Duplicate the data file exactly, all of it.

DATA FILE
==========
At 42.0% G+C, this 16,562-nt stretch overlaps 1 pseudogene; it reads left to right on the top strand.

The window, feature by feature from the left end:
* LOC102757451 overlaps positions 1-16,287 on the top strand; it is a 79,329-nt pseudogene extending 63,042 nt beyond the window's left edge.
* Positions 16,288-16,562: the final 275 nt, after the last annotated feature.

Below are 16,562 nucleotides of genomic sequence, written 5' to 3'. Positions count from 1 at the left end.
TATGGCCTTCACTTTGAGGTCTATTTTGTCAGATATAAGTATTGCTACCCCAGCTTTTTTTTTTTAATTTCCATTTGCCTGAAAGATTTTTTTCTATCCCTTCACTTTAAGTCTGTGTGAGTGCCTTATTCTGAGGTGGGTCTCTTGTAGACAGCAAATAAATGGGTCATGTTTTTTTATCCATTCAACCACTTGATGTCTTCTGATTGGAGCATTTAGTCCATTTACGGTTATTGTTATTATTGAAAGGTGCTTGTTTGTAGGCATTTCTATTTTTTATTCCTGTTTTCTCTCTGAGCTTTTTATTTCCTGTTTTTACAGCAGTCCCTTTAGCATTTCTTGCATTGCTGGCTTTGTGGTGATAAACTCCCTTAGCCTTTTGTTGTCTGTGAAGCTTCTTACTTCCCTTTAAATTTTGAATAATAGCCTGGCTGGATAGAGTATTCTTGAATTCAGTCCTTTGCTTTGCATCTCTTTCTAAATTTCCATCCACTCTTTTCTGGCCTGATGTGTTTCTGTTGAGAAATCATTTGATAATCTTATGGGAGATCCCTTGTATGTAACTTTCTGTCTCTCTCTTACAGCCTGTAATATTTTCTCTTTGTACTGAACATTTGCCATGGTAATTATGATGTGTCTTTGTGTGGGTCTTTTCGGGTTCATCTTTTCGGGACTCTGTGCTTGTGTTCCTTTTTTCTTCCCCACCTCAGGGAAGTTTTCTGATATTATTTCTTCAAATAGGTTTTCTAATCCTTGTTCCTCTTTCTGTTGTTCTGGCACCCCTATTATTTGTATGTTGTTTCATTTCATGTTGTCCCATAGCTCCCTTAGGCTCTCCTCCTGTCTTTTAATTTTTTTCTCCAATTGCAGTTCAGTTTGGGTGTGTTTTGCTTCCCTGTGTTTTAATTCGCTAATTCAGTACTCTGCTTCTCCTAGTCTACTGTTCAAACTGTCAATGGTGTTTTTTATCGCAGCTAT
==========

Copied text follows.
At 42.0% G+C, this 16,562-nt stretch overlaps 1 pseudogene; it reads left to right on the top strand.

The window, feature by feature from the left end:
* LOC102757451 overlaps positions 1-16,287 on the top strand; it is a 79,329-nt pseudogene extending 63,042 nt beyond the window's left edge.
* Positions 16,288-16,562: the final 275 nt, after the last annotated feature.

Below are 16,562 nucleotides of genomic sequence, written 5' to 3'. Positions count from 1 at the left end.
TATGGCCTTCACTTTGAGGTCTATTTTGTCAGATATAAGTATTGCTACCCCAGCTTTTTTTTTTTAATTTCCATTTGCCTGAAAGATTTTTTTCTATCCCTTCACTTTAAGTCTGTGTGAGTGCCTTATTCTGAGGTGGGTCTCTTGTAGACAGCAAATAAATGGGTCATGTTTTTTTATCCATTCAACCACTTGATGTCTTCTGATTGGAGCATTTAGTCCATTTACGGTTATTGTTATTATTGAAAGGTGCTTGTTTGTAGGCATTTCTATTTTTTATTCCTGTTTTCTCTCTGAGCTTTTTATTTCCTGTTTTTACAGCAGTCCCTTTAGCATTTCTTGCATTGCTGGCTTTGTGGTGATAAACTCCCTTAGCCTTTTGTTGTCTGTGAAGCTTCTTACTTCCCTTTAAATTTTGAATAATAGCCTGGCTGGATAGAGTATTCTTGAATTCAGTCCTTTGCTTTGCATCTCTTTCTAAATTTCCATCCACTCTTTTCTGGCCTGATGTGTTTCTGTTGAGAAATCATTTGATAATCTTATGGGAGATCCCTTGTATGTAACTTTCTGTCTCTCTCTTACAGCCTGTAATATTTTCTCTTTGTACTGAACATTTGCCATGGTAATTATGATGTGTCTTTGTGTGGGTCTTTTCGGGTTCATCTTTTCGGGACTCTGTGCTTGTGTTCCTTTTTTCTTCCCCACCTCAGGGAAGTTTTCTGATATTATTTCTTCAAATAGGTTTTCTAATCCTTGTTCCTCTTTCTGTTGTTCTGGCACCCCTATTATTTGTATGTTGTTTCATTTCATGTTGTCCCATAGCTCCCTTAGGCTCTCCTCCTGTCTTTTAATTTTTTTCTCCAATTGCAGTTCAGTTTGGGTGTGTTTTGCTTCCCTGTGTTTTAATTCGCTAATTCAGTACTCTGCTTCTCCTAGTCTACTGTTCAAACTGTCAATGGTGTTTTTTATCGCAGCTAT